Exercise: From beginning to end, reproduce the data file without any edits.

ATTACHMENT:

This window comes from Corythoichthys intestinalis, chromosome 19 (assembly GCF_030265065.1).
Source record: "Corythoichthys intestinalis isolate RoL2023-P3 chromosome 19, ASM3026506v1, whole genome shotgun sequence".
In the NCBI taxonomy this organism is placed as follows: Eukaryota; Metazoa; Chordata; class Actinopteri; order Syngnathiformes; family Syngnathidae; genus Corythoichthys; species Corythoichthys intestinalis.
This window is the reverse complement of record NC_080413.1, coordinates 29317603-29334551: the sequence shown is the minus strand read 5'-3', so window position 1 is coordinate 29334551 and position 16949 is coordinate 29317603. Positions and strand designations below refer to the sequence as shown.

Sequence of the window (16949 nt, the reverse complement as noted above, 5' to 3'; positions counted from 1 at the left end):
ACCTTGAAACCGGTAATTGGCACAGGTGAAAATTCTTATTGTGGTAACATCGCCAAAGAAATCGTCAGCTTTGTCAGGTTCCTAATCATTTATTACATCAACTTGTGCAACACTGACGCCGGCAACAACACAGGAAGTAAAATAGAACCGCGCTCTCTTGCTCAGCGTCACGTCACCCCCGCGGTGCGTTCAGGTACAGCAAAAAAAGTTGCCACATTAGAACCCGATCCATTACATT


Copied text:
This window comes from Corythoichthys intestinalis, chromosome 19 (assembly GCF_030265065.1).
Source record: "Corythoichthys intestinalis isolate RoL2023-P3 chromosome 19, ASM3026506v1, whole genome shotgun sequence".
In the NCBI taxonomy this organism is placed as follows: Eukaryota; Metazoa; Chordata; class Actinopteri; order Syngnathiformes; family Syngnathidae; genus Corythoichthys; species Corythoichthys intestinalis.
This window is the reverse complement of record NC_080413.1, coordinates 29317603-29334551: the sequence shown is the minus strand read 5'-3', so window position 1 is coordinate 29334551 and position 16949 is coordinate 29317603. Positions and strand designations below refer to the sequence as shown.

Sequence of the window (16949 nt, the reverse complement as noted above, 5' to 3'; positions counted from 1 at the left end):
ACCTTGAAACCGGTAATTGGCACAGGTGAAAATTCTTATTGTGGTAACATCGCCAAAGAAATCGTCAGCTTTGTCAGGTTCCTAATCATTTATTACATCAACTTGTGCAACACTGACGCCGGCAACAACACAGGAAGTAAAATAGAACCGCGCTCTCTTGCTCAGCGTCACGTCACCCCCGCGGTGCGTTCAGGTACAGCAAAAAAAGTTGCCACATTAGAACCCGATCCATTACATT